Question: Why did Tattoo leave Fantasy Island? It seemed like a good setup. — Phoebe N., St. Augustine, Fla.

Televisionary: It was, but late actor Herve Villechaize wanted to make it a better paying one and asked for a raise when the series, which launched as a big hit for ABC in January 1978, had already begun to fade in the ratings. So he was voted off the island and replaced by the considerably taller (6-foot-2) Lawrence, a British butler played by Christopher Hewett, who joined the cast in 1983 and stayed until the series left the air in August 1984.

Even before that episode, however, producers were casting about for a replacement for the diminutive (3-foot-11) Villechaize. A couple of years earlier, the actor asked for a cut in hours for medical reasons (he had breathing problems) and then made a fuss when his request was granted and a new character, a goddaughter (Wendy Schaal) for Fantasy Island head honcho Mr. Roarke (Ricardo Montalban) was added to take up some of the slack. "What can I say? As a person, she's a nice girl; I like her," he told TV Guide in 1981. "As an actress, that's something else.... The audience will have to decide."

That kind of public complaining came as a surprise to supervising producer Arthur Rowe and to Montalban, both of whom thought Villechaize had simply gotten what he'd asked for. "What did he expect?" Rowe asked. "If he wanted to do only half the shows, Roarke obviously couldn't carry on a soliloquy with himself the rest of the time." Montalban, too, was shocked. "The impression I had was that it was to accommodate some personal and business needs of his," he said. "I thought we were doing something to make his work easier."

Nope. And several weeks later, Villechaize was making others' work harder. He was reluctant to pose for publicity shots with Schaal and Montalban. ("I'm doing this because you are twisting my arm," he told a publicist at the time.") Afterward, he told a reporter he felt his character was being phased out of the show. "Suddenly, I find myself doing, 'Eh, boss, what's his fantasy?' and 'Goodbye' and that's it. I used to refuse to take jobs like this. I felt they were making me a glorified extra.... I worked a long time to be well known as Tattoo. I'm the one who represents Fantasy Island all this time. Why should I do publicity for her to wipe myself out...? I'm a fighter. They think that if you are small you won't open your mouth. But I will fight for my rights."

It wasn't the first time, according to Villechaize, that he had to do so. He proudly told of the time, earlier in his career, when he went toe to toe with actor Troy Donahue because he felt the former '60s star had cheated him out of rights to a script Villechaize wrote. "I just went berserk," Villechaize said, noting that he broke a window in Donahue's apartment and began smashing dishes until Donahue threw him out. Furthermore, he said, Donahue settled financially with him and dropped all charges. (Donahue, for his part, said the whole thing never happened.)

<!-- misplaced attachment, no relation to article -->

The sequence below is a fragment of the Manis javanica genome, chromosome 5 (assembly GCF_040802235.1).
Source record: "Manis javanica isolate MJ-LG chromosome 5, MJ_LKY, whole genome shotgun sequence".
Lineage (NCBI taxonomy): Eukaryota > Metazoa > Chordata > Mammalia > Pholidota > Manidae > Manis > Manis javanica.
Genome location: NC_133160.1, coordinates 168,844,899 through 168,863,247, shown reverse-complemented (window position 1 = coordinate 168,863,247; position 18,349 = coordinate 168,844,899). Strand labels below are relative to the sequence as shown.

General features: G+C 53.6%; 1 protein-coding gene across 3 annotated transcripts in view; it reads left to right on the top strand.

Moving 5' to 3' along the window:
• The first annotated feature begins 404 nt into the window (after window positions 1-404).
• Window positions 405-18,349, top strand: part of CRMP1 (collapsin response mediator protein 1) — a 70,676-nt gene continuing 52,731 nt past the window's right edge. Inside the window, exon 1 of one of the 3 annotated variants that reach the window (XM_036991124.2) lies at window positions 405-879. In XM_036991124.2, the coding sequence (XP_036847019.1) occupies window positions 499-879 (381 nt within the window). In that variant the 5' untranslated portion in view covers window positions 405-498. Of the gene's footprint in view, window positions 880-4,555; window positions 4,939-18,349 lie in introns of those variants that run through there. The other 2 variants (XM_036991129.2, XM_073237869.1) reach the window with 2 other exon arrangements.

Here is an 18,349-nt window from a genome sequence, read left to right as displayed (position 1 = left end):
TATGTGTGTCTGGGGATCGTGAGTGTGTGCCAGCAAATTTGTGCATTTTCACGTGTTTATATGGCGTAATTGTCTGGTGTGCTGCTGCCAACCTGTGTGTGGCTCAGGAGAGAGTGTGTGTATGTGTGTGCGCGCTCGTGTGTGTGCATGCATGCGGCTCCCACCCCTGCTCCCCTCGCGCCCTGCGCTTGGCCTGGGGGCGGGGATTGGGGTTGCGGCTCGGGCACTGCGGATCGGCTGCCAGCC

But Villechaize took pride in his feistiness, which stood in marked contrast to the always professional, gentlemanly Montalban, who'd struggled through the ups and downs of the acting life before landing Fantasy Island, as he put it in 1979, "at this late stage of my career." No one ever had a bad word to say about him and the only public complaining he did was some very mild griping about how hot it was in his trademark white suit (it was constructed of heavily lined nylon so it would never wrinkle).

By the time the series came along, Montalban had gained instant stardom in Hollywood's 1945-50 golden age, been dropped by MGM, fought to make ends meet doing flop plays and bad movies in Italy for years and then come back in the mid-'70s with an acclaimed stage role in Don Juan in Hell. That part didn't get him any film or TV work directly, but it did land him a gig as pitchman for the Chrysler Cordoba. So when Island creator Aaron Spelling's first choice for the Roarke role, Orson Welles, didn't work out, he was able to sell Montalban to ABC execs who knew him from his memorable selling of the Cordoba's Corinthian leather.

Unlike Villechaize, Montalban knew when he had it good. And though he allowed himself to wonder in front of a reporter how much easier his career might've gone had he changed his name, ignored his Mexican heritage and dropped his accent, he didn't let his unmet aspirations drag him down for too long.

Asked what his own fantasy might be if he were allowed to visit the island as a guest, Montalban replied it would've been "for someone to offer me a really great picture like One Flew Over the Cuckoo's Nest and let me play a great part like Randle McMurphy because I'm an American with some talent, not just a hyphenated-American limited to certain roles."

But then the veteran got real. "I'm a pro at disappointments, so if the great one doesn't come along, it won't matter," he said. "My dreams have been broken so many times that by now I'm an expert at it. So let's just say I'm happy and grateful to be doing this."

Which was more than you could say for his costar.